Karl Marx’s famous phrase “A nation which enslaves another forges its own chains” actually came from an indigenous man named Dionisio Inca Yupanqui (Inca) from Peru at the Cortes de Cádiz in 1810.
Dionisio Inca Yupanqui was a Quechua descendant of the Inca King Huayna Cápac and was the only Indigenous delegate as Spain wrote a new constitution. Yupanqui gave a speech defending Indigenous sovereignty from Europe saying “A people that oppreses another cannot be free.”
We know Marx copied Yupanqui because he had studied Spain’s resistance to Napoleon in the Peninsular War and read manuscripts of the Cortes de Cádiz where Yupanqui was present. Marx and Engles then applied this to Ireland to develop his theory of national self-determination.
Dionisio Inca Yupanqui gave his 1st speech in Cádiz to the Euro-delegates on December 16, 1810, saying “A people that oppresses another cannot be free … As an Inca, Indian, and American, I offer to the consideration of V.M. a highly instructive recommendation.”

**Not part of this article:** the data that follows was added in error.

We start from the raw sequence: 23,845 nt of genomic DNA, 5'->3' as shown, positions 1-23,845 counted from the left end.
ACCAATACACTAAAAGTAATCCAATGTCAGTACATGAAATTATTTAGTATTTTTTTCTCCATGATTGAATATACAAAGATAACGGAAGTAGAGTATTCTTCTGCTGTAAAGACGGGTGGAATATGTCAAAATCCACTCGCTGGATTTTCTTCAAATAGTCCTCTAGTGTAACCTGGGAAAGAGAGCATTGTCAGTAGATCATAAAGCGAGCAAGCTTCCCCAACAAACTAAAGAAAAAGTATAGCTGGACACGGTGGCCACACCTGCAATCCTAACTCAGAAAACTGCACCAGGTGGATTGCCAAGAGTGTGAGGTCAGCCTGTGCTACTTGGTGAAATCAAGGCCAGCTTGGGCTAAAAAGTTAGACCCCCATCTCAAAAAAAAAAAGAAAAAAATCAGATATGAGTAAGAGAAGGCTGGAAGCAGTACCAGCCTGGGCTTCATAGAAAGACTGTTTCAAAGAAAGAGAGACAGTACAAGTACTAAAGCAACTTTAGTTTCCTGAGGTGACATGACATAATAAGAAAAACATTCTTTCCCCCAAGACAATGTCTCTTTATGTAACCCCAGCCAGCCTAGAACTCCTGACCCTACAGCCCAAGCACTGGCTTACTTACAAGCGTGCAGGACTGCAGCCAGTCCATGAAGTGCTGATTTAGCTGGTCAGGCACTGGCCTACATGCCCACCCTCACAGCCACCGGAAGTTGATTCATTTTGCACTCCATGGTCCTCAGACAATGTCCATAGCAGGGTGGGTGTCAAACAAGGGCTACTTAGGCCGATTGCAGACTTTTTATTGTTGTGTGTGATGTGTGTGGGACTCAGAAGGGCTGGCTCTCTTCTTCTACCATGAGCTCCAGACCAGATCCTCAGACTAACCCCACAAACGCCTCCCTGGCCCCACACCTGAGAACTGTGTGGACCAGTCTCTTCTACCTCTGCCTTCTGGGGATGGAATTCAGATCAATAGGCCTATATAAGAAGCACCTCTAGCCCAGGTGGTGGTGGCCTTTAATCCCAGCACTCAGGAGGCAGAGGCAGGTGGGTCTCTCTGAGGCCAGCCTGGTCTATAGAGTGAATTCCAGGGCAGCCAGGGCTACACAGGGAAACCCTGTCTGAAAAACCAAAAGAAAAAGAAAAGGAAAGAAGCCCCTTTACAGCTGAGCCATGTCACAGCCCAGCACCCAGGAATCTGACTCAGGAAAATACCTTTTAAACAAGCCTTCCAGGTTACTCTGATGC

The question of national self-determination and the rights of nations became central to Marxism, sociology, international relations, ethics, etc., and it was not developed by European theorists like Karl Marx alone, but by the Indigenous Quechua Dionisio Inca Yupanqui.